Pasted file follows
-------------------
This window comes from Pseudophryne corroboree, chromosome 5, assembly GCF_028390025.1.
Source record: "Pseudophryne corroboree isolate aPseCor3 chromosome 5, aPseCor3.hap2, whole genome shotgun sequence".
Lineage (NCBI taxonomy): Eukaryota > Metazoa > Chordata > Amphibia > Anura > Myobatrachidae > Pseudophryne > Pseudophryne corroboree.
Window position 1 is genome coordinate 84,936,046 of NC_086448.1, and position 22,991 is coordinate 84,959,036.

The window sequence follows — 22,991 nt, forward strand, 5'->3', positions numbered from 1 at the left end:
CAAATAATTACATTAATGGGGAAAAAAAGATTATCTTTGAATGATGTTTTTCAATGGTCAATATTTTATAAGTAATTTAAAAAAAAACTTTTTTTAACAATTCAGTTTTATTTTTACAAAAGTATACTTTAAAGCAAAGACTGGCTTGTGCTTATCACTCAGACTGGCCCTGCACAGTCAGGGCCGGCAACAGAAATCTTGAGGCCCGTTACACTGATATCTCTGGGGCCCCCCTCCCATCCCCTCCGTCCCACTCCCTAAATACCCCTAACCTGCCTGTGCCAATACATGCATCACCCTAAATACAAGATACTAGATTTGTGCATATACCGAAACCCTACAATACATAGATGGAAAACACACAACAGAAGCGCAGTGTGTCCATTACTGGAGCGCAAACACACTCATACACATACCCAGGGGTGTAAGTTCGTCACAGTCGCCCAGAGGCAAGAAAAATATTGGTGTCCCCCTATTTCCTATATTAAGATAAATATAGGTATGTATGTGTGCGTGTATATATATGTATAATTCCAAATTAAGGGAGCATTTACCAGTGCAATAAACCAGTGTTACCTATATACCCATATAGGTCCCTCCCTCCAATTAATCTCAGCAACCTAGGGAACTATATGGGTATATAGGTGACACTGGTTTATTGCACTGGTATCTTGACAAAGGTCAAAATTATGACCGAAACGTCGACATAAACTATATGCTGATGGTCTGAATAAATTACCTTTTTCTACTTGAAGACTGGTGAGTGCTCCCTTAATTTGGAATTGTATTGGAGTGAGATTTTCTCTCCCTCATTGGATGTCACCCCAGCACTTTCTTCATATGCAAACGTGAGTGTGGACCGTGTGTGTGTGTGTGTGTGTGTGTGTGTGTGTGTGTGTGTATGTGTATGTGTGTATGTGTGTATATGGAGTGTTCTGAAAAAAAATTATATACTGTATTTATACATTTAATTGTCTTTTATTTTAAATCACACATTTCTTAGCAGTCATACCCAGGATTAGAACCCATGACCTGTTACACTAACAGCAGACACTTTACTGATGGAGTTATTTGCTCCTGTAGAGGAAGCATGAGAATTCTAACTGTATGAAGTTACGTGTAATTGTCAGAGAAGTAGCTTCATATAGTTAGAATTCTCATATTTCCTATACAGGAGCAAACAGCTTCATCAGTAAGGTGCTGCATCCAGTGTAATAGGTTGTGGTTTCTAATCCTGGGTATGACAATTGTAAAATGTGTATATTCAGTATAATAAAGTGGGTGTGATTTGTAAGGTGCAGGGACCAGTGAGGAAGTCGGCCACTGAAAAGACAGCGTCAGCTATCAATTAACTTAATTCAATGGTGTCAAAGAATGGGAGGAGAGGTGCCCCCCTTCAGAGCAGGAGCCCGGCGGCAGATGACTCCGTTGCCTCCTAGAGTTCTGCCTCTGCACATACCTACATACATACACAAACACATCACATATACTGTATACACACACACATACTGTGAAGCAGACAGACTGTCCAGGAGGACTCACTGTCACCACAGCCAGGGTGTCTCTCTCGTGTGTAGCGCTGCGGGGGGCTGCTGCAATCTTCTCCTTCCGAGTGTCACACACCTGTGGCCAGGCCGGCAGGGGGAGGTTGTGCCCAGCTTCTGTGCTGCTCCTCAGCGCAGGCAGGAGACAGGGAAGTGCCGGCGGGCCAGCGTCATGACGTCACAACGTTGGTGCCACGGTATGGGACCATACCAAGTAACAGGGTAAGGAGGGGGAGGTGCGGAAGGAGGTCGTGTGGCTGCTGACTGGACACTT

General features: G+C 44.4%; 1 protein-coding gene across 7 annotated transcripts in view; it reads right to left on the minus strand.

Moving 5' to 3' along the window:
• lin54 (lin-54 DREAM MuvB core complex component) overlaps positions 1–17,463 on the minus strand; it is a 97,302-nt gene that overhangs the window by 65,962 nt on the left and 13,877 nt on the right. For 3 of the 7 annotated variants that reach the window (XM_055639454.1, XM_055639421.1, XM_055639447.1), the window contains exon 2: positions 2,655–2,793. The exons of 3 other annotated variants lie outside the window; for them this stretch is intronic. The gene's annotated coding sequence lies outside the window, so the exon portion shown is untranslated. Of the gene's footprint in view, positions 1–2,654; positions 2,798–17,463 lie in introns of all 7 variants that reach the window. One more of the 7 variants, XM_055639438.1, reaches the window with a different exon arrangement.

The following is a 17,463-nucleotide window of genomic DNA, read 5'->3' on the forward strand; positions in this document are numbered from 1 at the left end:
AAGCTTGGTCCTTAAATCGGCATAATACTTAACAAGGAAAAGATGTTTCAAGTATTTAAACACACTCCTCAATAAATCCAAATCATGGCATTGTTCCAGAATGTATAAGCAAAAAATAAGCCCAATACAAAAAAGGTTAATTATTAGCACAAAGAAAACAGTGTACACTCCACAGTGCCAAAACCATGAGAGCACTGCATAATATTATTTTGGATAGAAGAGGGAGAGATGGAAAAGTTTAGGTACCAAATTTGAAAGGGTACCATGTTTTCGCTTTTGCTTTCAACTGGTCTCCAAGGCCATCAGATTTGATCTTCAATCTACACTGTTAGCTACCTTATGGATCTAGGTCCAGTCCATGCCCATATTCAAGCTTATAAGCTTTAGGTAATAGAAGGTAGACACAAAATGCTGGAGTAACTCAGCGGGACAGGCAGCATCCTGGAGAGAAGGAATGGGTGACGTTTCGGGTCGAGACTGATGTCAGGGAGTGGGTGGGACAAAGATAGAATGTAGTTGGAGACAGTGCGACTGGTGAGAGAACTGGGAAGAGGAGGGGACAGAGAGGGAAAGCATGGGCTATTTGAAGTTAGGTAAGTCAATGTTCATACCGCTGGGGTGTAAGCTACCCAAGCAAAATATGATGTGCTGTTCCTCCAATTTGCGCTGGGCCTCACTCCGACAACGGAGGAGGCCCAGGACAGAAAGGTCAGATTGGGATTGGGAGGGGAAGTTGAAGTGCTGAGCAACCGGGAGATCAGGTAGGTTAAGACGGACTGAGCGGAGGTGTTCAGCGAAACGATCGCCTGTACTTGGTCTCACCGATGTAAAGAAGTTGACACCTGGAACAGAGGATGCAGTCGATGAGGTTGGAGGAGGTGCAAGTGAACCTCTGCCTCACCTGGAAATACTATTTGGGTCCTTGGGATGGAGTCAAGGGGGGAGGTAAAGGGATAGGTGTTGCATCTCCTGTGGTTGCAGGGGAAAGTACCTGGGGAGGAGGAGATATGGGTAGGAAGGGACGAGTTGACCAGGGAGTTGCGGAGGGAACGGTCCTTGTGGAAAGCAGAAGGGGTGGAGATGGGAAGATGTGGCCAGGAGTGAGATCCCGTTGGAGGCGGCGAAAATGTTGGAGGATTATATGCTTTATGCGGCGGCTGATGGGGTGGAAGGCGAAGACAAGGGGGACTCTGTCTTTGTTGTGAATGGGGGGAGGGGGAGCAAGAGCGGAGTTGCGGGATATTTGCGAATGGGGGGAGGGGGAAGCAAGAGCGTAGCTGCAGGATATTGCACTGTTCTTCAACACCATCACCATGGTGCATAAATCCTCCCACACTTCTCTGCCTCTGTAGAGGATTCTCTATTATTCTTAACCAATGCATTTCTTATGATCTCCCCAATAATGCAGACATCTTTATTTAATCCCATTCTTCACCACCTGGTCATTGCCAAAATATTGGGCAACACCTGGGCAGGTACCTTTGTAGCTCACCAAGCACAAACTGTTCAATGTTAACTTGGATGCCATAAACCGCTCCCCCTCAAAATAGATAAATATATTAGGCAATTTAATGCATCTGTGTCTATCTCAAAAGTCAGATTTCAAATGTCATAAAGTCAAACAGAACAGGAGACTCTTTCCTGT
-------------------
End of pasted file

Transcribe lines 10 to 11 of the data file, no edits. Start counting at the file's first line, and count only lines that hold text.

The following is a 17,463-nucleotide window of genomic DNA, read 5'->3' on the forward strand; positions in this document are numbered from 1 at the left end:
AAGCTTGGTCCTTAAATCGGCATAATACTTAACAAGGAAAAGATGTTTCAAGTATTTAAACACACTCCTCAATAAATCCAAATCATGGCATTGTTCCAGAATGTATAAGCAAAAAATAAGCCCAATACAAAAAAGGTTAATTATTAGCACAAAGAAAACAGTGTACACTCCACAGTGCCAAAACCATGAGAGCACTGCATAATATTATTTTGGATAGAAGAGGGAGAGATGGAAAAGTTTAGGTACCAAATTTGAAAGGGTACCATGTTTTCGCTTTTGCTTTCAACTGGTCTCCAAGGCCATCAGATTTGATCTTCAATCTACACTGTTAGCTACCTTATGGATCTAGGTCCAGTCCATGCCCATATTCAAGCTTATAAGCTTTAGGTAATAGAAGGTAGACACAAAATGCTGGAGTAACTCAGCGGGACAGGCAGCATCCTGGAGAGAAGGAATGGGTGACGTTTCGGGTCGAGACTGATGTCAGGGAGTGGGTGGGACAAAGATAGAATGTAGTTGGAGACAGTGCGACTGGTGAGAGAACTGGGAAGAGGAGGGGACAGAGAGGGAAAGCATGGGCTATTTGAAGTTAGGTAAGTCAATGTTCATACCGCTGGGGTGTAAGCTACCCAAGCAAAATATGATGTGCTGTTCCTCCAATTTGCGCTGGGCCTCACTCCGACAACGGAGGAGGCCCAGGACAGAAAGGTCAGATTGGGATTGGGAGGGGAAGTTGAAGTGCTGAGCAACCGGGAGATCAGGTAGGTTAAGACGGACTGAGCGGAGGTGTTCAGCGAAACGATCGCCTGTACTTGGTCTCACCGATGTAAAGAAGTTGACACCTGGAACAGAGGATGCAGTCGATGAGGTTGGAGGAGGTGCAAGTGAACCTCTGCCTCACCTGGAAATACTATTTGGGTCCTTGGGATGGAGTCAAGGGGGGAGGTAAAGGGATAGGTGTTGCATCTCCTGTGGTTGCAGGGGAAAGTACCTGGGGAGGAGGAGATATGGGTAGGAAGGGACGAGTTGACCAGGGAGTTGCGGAGGGAACGGTCCTTGTGGAAAGCAGAAGGGGTGGAGATGGGAAGATGTGGCCAGGAGTGAGATCCCGTTGGAGGCGGCGAAAATGTTGGAGGATTATATGCTTTATGCGGCGGCTGATGGGGTGGAAGGCGAAGACAAGGGGGACTCTGTCTTTGTTGTGAATGGGGGGAGGGGGAGCAAGAGCGGAGTTGCGGGATATTTGCGAATGGGGGGAGGGGGAAGCAAGAGCGTAGCTGCAGGATATTGCACTGTTCTTCAACACCATCACCATGGTGCATAAATCCTCCCACACTTCTCTGCCTCTGTAGAGGATTCTCTATTATTCTTAACCAATGCATTTCTTATGATCTCCCCAATAATGCAGACATCTTTATTTAATCCCATTCTTCACCACCTGGTCATTGCCAAAATATTGGGCAACACCTGGGCAGGTACCTTTGTAGCTCACCAAGCACAAACTGTTCAATGTTAACTTGGATGCCATAAACCGCTCCCCCTCAAAATAGATAAATATATTAGGCAATTTAATGCATCTGTGTCTATCTCAAAAGTCAGATTTCAAATGTCATAAAGTCAAACAGAACAGGAGACTCTTTCCTGT